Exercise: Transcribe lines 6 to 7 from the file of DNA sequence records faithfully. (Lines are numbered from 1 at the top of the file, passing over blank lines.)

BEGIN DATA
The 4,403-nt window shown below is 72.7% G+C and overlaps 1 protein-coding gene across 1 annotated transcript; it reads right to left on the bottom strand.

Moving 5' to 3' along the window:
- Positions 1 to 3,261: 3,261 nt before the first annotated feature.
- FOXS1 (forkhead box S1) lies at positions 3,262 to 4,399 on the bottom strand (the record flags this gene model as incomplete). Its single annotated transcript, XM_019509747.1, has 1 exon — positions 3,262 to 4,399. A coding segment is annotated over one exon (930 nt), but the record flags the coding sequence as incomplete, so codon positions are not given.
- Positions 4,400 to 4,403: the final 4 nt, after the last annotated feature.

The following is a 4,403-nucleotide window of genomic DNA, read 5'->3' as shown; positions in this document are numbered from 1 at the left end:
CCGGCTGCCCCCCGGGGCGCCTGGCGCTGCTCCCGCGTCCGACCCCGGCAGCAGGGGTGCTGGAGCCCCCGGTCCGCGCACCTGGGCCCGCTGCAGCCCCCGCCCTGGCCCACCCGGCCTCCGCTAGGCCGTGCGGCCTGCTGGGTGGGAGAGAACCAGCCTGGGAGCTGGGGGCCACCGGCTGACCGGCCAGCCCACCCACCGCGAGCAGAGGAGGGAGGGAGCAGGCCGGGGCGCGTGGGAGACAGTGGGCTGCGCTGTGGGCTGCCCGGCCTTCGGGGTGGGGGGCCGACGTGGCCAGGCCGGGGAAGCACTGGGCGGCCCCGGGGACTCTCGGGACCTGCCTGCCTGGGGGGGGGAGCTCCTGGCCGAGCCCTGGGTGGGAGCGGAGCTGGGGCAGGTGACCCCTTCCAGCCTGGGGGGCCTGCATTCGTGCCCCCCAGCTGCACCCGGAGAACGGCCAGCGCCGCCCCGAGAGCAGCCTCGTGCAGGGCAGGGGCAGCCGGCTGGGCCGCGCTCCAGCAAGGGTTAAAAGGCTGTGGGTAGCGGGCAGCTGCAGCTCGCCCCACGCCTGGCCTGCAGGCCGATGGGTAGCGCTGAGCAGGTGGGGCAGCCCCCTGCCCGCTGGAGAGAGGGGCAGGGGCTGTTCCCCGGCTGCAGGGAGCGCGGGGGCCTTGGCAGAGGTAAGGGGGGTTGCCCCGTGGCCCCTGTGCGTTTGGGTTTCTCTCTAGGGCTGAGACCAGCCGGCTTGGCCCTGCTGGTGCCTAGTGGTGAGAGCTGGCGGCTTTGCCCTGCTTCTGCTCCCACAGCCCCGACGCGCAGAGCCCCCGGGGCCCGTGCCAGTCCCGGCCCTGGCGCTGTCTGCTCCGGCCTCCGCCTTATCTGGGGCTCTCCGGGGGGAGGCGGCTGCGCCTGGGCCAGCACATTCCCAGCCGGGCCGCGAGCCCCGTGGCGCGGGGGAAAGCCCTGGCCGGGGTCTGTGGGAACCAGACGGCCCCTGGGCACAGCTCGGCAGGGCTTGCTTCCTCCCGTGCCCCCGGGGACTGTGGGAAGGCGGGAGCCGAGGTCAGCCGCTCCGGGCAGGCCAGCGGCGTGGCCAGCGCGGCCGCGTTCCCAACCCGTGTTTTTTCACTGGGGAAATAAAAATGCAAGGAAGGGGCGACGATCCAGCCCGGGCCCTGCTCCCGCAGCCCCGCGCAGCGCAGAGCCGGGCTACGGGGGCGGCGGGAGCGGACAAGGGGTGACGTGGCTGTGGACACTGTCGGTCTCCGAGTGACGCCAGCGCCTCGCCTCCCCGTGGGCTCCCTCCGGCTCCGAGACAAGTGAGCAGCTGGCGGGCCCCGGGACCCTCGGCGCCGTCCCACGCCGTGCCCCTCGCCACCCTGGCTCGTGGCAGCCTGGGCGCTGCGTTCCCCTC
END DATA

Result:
The following is a 4,403-nucleotide window of genomic DNA, read 5'->3' as shown; positions in this document are numbered from 1 at the left end:
CCGGCTGCCCCCCGGGGCGCCTGGCGCTGCTCCCGCGTCCGACCCCGGCAGCAGGGGTGCTGGAGCCCCCGGTCCGCGCACCTGGGCCCGCTGCAGCCCCCGCCCTGGCCCACCCGGCCTCCGCTAGGCCGTGCGGCCTGCTGGGTGGGAGAGAACCAGCCTGGGAGCTGGGGGCCACCGGCTGACCGGCCAGCCCACCCACCGCGAGCAGAGGAGGGAGGGAGCAGGCCGGGGCGCGTGGGAGACAGTGGGCTGCGCTGTGGGCTGCCCGGCCTTCGGGGTGGGGGGCCGACGTGGCCAGGCCGGGGAAGCACTGGGCGGCCCCGGGGACTCTCGGGACCTGCCTGCCTGGGGGGGGGAGCTCCTGGCCGAGCCCTGGGTGGGAGCGGAGCTGGGGCAGGTGACCCCTTCCAGCCTGGGGGGCCTGCATTCGTGCCCCCCAGCTGCACCCGGAGAACGGCCAGCGCCGCCCCGAGAGCAGCCTCGTGCAGGGCAGGGGCAGCCGGCTGGGCCGCGCTCCAGCAAGGGTTAAAAGGCTGTGGGTAGCGGGCAGCTGCAGCTCGCCCCACGCCTGGCCTGCAGGCCGATGGGTAGCGCTGAGCAGGTGGGGCAGCCCCCTGCCCGCTGGAGAGAGGGGCAGGGGCTGTTCCCCGGCTGCAGGGAGCGCGGGGGCCTTGGCAGAGGTAAGGGGGGTTGCCCCGTGGCCCCTGTGCGTTTGGGTTTCTCTCTAGGGCTGAGACCAGCCGGCTTGGCCCTGCTGGTGCCTAGTGGTGAGAGCTGGCGGCTTTGCCCTGCTTCTGCTCCCACAGCCCCGACGCGCAGAGCCCCCGGGGCCCGTGCCAGTCCCGGCCCTGGCGCTGTCTGCTCCGGCCTCCGCCTTATCTGGGGCTCTCCGGGGGGAGGCGGCTGCGCCTGGGCCAGCACATTCCCAGCCGGGCCGCGAGCCCCGTGGCGCGGGGGAAAGCCCTGGCCGGGGTCTGTGGGAACCAGACGGCCCCTGGGCACAGCTCGGCAGGGCTTGCTTCCTCCCGTGCCCCCGGGGACTGTGGGAAGGCGGGAGCCGAGGTCAGCCGCTCCGGGCAGGCCAGCGGCGTGGCCAGCGCGGCCGCGTTCCCAACCCGTGTTTTTTCACTGGGGAAATAAAAATGCAAGGAAGGGGCGACGATCCAGCCCGGGCCCTGCTCCCGCAGCCCCGCGCAGCGCAGAGCCGGGCTACGGGGGCGGCGGGAGCGGACAAGGGGTGACGTGGCTGTGGACACTGTCGGTCTCCGAGTGACGCCAGCGCCTCGCCTCCCCGTGGGCTCCCTCCGGCTCCGAGACAAGTGAGCAGCTGGCGGGCCCCGGGACCCTCGGCGCCGTCCCACGCCGTGCCCCTCGCCACCCTGGCTCGTGGCAGCCTGGGCGCTGCGTTCCCCTC